Wein and Lister-Jones keep the tone on an edge between bouncy and weird, making it easier for the audience to better accept anything that can—and will—happen. And going along with the less-pastel Wes Anderson-esque framing and palette, the quirky, expressive musical score by Ryan Miller is appropriately adaptable as well.
While the silliness almost never ceases, the idea of the end of theEarth is treated with frank austerity. Characters lament their pasts, verbalize their regrets, and even talk seriously about the afterlife. Just because life as they know it is about to end doesn’t mean that they can’t face the looming news with composure. Despite the surrealistic approach that the writer-director team sticks with, there’s still some truth and realism to how the people in their world are handling themselves. Perhaps more idealistic because of the anarchist outliers that have been scrubbed for the purpose of this iteration, those who remain live out their final hours exactly how people in this self-absorbed L s Angeles bubble would—which may very well be the truest satire of it all.
Outside of the insouciant ad-lib fest and comical what-ifs, there’s still an intrinsic emotional pathos that’s unavoidable with a story like this, showing how people are still tethered to these habitual inhibitions and insecurities, even though they no longer serve a purpose considering their future on Earth won’t exist in a few hours. Yet the movie rejects the trite, artificial, feel-good facade for more of an accepting and surprisingly hopeful attitude. Never undermining any of the emotion, How It Ends always maintains its poignancy to at least some degree, with both ListonJones and Spaeny able to manage any tonal shifts that come their way. Liza’s estranged mother is played by Helen Hunt, who steals the film on a dramatic level as the only one who never kowtows to the flippancy.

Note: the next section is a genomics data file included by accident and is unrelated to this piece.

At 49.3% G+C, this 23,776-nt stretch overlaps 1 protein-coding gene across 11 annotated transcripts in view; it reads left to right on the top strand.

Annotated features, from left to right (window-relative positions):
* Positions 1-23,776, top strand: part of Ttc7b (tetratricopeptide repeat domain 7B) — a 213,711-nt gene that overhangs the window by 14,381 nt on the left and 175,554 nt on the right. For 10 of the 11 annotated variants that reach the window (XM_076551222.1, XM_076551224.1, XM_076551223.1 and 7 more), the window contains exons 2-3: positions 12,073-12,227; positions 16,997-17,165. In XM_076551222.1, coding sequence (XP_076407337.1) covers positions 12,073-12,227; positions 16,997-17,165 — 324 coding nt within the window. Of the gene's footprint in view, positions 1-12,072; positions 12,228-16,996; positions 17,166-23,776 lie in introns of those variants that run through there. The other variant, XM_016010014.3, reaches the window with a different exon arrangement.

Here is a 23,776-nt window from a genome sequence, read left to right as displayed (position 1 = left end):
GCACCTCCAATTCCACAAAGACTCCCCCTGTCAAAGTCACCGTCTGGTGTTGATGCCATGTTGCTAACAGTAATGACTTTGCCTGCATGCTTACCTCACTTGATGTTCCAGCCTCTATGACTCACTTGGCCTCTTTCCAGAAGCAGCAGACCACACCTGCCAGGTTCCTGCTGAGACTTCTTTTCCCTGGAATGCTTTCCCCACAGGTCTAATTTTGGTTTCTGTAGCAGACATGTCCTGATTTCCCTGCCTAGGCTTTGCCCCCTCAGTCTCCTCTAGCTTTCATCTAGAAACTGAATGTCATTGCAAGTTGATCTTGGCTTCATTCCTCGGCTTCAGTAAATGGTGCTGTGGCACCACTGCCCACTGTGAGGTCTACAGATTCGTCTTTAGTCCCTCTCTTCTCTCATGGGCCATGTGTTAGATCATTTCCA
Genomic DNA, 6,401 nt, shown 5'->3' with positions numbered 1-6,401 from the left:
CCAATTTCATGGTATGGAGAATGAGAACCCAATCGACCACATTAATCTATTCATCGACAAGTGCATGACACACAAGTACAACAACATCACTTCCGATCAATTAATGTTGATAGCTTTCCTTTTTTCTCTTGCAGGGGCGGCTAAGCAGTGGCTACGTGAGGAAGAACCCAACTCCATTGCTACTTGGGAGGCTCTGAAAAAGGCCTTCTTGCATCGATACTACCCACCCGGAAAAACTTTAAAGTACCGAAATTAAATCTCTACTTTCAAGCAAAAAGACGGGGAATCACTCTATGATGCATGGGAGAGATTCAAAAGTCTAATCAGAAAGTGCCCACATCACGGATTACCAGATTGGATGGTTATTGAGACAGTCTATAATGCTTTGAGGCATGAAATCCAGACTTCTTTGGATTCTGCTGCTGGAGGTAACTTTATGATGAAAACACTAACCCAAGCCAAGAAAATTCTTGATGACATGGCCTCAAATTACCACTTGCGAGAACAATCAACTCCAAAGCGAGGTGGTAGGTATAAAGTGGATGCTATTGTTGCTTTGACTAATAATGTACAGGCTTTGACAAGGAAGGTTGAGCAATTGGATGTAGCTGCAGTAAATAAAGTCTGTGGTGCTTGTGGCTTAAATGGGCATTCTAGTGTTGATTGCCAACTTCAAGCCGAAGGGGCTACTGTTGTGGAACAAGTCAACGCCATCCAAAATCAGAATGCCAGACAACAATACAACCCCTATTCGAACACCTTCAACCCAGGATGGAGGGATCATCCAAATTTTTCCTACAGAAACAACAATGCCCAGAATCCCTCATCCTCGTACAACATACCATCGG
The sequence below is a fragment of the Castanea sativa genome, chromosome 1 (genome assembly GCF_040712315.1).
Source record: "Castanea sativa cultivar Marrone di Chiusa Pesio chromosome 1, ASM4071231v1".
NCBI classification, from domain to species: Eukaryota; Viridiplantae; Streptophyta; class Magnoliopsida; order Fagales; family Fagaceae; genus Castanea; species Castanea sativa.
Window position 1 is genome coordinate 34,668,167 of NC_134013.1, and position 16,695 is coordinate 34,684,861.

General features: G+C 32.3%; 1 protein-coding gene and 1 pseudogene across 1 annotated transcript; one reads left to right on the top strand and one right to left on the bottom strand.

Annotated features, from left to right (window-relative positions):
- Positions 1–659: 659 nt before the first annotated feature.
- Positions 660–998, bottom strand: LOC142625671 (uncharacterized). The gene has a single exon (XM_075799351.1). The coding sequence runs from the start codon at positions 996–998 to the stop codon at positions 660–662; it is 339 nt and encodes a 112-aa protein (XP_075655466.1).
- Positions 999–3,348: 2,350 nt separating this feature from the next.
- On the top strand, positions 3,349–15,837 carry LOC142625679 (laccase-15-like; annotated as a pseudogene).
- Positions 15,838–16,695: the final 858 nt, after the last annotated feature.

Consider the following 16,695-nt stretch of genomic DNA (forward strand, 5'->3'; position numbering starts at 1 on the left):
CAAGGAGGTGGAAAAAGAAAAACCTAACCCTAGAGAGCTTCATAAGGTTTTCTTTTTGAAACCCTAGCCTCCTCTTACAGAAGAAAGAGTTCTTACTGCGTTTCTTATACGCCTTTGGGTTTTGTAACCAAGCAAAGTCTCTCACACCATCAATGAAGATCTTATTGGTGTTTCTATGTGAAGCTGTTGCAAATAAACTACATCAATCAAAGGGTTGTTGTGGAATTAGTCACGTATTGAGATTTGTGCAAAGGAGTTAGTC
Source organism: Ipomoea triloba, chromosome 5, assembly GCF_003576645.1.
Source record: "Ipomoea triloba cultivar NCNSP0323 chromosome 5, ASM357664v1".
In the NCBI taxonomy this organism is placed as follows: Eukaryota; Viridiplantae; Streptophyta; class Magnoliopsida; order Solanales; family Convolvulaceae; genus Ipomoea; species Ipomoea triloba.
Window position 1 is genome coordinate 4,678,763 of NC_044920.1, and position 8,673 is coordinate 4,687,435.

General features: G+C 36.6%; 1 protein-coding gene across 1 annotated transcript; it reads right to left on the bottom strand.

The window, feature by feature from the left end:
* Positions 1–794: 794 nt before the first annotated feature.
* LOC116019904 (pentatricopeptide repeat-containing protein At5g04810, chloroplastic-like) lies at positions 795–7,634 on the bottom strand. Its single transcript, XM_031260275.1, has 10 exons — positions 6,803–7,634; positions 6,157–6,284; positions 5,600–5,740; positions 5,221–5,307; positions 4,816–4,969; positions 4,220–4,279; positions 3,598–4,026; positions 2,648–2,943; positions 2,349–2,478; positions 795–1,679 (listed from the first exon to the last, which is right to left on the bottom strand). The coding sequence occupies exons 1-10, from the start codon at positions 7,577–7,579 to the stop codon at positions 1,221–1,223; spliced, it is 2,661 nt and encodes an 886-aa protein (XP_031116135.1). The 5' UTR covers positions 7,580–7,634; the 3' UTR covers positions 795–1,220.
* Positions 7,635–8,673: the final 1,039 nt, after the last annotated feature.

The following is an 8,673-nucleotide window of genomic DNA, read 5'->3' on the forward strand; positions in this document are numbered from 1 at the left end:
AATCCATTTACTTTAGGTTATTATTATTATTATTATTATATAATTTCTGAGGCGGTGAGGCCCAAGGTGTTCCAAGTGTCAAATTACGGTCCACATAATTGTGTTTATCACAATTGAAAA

More sketch comedy than it is movie, How It Ends still justifies its randomness with its premise and churns out inventive and ballsy comedic ideas, even if hey don’t always work. In one of the first notable results of the pentup creativity caused by a global pandemic, the film is commedia dell’arte in the purest form, a true expression of deliberated concepts unclouded by distraction. And as one character puts it so well, “I think everyone’s just operating on a higher frequency or something.”